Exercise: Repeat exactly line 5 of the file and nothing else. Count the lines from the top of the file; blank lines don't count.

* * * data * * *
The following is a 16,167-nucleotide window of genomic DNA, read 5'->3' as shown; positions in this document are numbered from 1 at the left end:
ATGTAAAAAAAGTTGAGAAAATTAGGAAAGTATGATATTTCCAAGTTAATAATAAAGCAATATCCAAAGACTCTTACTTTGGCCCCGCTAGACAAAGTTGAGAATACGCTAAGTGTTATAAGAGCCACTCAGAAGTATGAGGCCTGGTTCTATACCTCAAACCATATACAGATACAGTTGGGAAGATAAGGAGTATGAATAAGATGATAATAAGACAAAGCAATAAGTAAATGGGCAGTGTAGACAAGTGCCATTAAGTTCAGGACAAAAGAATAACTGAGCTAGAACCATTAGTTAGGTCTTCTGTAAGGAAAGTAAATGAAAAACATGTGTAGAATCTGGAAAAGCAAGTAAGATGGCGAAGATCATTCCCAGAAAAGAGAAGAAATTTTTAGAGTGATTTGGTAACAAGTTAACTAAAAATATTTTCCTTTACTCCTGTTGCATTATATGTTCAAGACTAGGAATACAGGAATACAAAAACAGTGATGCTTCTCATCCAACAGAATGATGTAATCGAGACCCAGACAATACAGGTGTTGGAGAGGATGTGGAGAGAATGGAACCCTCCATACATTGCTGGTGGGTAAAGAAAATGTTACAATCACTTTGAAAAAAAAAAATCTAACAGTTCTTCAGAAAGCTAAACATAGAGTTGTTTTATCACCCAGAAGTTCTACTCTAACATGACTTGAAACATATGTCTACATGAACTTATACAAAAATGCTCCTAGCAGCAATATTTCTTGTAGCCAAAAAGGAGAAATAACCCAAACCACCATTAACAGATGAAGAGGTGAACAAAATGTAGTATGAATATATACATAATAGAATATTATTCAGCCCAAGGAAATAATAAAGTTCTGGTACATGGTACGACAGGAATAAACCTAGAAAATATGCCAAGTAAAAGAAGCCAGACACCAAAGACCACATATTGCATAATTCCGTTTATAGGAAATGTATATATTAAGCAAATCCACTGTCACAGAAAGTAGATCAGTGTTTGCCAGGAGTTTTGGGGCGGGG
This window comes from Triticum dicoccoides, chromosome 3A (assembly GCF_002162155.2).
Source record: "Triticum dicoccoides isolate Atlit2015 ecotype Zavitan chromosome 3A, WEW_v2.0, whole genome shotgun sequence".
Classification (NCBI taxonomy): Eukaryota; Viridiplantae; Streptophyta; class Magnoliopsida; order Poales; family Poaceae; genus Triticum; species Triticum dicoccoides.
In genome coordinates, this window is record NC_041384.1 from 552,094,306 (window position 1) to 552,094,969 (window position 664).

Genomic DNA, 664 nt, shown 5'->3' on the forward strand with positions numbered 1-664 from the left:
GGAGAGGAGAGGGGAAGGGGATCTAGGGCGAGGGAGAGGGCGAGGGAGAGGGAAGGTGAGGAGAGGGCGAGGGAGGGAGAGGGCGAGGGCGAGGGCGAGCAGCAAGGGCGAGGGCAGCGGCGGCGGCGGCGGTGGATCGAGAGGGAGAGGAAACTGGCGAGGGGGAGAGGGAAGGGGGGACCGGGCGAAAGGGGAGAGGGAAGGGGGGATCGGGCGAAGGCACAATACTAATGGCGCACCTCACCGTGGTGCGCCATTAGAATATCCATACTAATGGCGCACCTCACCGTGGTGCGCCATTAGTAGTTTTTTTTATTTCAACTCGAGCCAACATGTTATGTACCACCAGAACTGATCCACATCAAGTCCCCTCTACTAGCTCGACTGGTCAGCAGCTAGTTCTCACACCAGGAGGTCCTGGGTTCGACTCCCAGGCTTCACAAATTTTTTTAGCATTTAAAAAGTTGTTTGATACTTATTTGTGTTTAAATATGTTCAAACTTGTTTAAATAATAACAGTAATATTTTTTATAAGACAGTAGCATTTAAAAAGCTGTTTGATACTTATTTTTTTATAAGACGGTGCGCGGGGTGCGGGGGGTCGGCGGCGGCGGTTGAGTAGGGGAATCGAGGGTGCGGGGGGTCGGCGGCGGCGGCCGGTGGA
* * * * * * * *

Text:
Classification (NCBI taxonomy): Eukaryota; Viridiplantae; Streptophyta; class Magnoliopsida; order Poales; family Poaceae; genus Triticum; species Triticum dicoccoides.